After months of trouble and failed negotiations, Atlanta's Bank of America Plaza was up for auction on the steps of the Fulton County Courthouse — a symbolic marker of how far the market has fallen, brought into focus by the building’s name.

According to Lender Processing Services [stock LPS][/stock], the five MSAs with the greatest homeprice declines in November were all in Georgia. Columbus, Macon, Gainesville and Augusta (in addition to Atlanta) declined more than 2%.

More Georgia banks failed in 2011 than any other state, with 23 failures. Since 2008 there have been 74 in the Peach State, which is also highest in the country. As HousingWire's February edition shows, Georgia's troubles stem from a troubled housing market and weak economy. 

When the 55-story building was bought in 2006 at the height of the real estate boom, California-based BentleyForbes paid $463 million for it, then the most paid for an Atlanta building. At the time, BentleyForbes CEO David Cobbs told reporters that his company was snapping up real estate because it seemed like a stable investment. The market proved him wrong quicker than he imagined.

Almost immediately, vacancy rates rose to alarming highs as companies left the building or downsized space due to the weakening economy. Even the building’s namesake wanted out of the deal. Bank of America once leased almost 550,000 square feet of the tower, but by 2011, the Charlotte, N.C.-based banking giant occupied less than 200,000 — depriving Bentley Forbes millions of dollars of annual rental income.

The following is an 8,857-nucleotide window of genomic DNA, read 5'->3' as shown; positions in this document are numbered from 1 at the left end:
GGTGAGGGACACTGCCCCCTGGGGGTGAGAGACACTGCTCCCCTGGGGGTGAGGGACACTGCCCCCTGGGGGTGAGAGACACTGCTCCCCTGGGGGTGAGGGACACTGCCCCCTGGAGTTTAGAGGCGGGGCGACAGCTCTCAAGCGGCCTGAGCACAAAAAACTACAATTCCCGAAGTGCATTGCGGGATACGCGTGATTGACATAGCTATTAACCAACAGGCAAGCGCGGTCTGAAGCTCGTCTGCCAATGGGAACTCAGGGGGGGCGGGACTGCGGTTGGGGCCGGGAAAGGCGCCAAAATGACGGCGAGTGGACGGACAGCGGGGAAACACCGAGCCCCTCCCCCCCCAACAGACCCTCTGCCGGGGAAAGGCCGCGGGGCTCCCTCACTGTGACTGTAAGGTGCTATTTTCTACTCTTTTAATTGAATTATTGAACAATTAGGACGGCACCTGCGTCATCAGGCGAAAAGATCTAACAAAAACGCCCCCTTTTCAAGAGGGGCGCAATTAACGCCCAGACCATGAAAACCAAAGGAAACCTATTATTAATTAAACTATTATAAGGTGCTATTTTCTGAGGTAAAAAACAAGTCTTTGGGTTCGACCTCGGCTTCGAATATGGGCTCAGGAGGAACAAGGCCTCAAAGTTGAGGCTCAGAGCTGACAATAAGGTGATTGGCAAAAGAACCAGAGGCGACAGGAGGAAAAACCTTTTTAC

When things first started to go bad, there was speculation the company wanted to sell the building, but BentleyForbes rebuffed the claim, saying it was confident the high vacancy rates would be a thing of the past. BentleyForbes tossed around plans to convert part of the building into a hotel in 2008 to deal with the open space, but that idea was soon squashed. 

Last year, the building's mortgage — and its $363 million unpaid balance — transferred to LNR Partners, a special servicing agent, because default seemed imminent. After almost a year of talks, BentleyForbes and LNR have been unable to reach an agreement to restructure the loan. LNR took possession of the property Tuesday.

Last ditch attempts at an agreement continued, and the property officially announced foreclosure in January, but nothing happened and it sits on the steps of the courthouse waiting to be auctioned off.

The story of the tower mirrors the stories of countless other properties now sitting in foreclosure. They were purchased when the market was hot, only for things to spiral quickly out of control after the market crashed leading to a complete slowdown in renting, buying and building.

The Bank of America Tower just happens to be on a much larger scale.